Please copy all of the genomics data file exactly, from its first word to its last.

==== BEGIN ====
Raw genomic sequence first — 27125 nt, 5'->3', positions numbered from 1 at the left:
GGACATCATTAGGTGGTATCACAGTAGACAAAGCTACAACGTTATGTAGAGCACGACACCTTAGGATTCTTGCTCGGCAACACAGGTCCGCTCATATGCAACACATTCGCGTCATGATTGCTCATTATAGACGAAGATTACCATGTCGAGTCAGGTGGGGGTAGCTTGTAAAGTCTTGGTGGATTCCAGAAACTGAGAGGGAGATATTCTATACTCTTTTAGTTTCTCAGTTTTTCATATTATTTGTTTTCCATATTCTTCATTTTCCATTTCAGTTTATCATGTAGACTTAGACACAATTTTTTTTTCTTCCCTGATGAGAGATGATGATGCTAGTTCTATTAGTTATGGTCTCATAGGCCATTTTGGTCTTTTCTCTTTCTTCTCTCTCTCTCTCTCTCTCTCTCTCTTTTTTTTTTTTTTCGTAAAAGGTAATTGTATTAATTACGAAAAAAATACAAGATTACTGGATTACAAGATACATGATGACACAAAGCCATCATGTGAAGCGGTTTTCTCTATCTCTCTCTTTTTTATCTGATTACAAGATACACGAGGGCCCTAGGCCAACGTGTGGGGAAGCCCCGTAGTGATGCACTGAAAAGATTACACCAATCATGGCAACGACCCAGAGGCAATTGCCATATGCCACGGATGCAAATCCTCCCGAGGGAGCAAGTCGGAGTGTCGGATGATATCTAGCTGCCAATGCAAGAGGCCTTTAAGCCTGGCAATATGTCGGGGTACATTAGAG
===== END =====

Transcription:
Raw genomic sequence first — 27125 nt, 5'->3', positions numbered from 1 at the left:
GGACATCATTAGGTGGTATCACAGTAGACAAAGCTACAACGTTATGTAGAGCACGACACCTTAGGATTCTTGCTCGGCAACACAGGTCCGCTCATATGCAACACATTCGCGTCATGATTGCTCATTATAGACGAAGATTACCATGTCGAGTCAGGTGGGGGTAGCTTGTAAAGTCTTGGTGGATTCCAGAAACTGAGAGGGAGATATTCTATACTCTTTTAGTTTCTCAGTTTTTCATATTATTTGTTTTCCATATTCTTCATTTTCCATTTCAGTTTATCATGTAGACTTAGACACAATTTTTTTTTCTTCCCTGATGAGAGATGATGATGCTAGTTCTATTAGTTATGGTCTCATAGGCCATTTTGGTCTTTTCTCTTTCTTCTCTCTCTCTCTCTCTCTCTCTCTCTTTTTTTTTTTTTTCGTAAAAGGTAATTGTATTAATTACGAAAAAAATACAAGATTACTGGATTACAAGATACATGATGACACAAAGCCATCATGTGAAGCGGTTTTCTCTATCTCTCTCTTTTTTATCTGATTACAAGATACACGAGGGCCCTAGGCCAACGTGTGGGGAAGCCCCGTAGTGATGCACTGAAAAGATTACACCAATCATGGCAACGACCCAGAGGCAATTGCCATATGCCACGGATGCAAATCCTCCCGAGGGAGCAAGTCGGAGTGTCGGATGATATCTAGCTGCCAATGCAAGAGGCCTTTAAGCCTGGCAATATGTCGGGGTACATTAGAG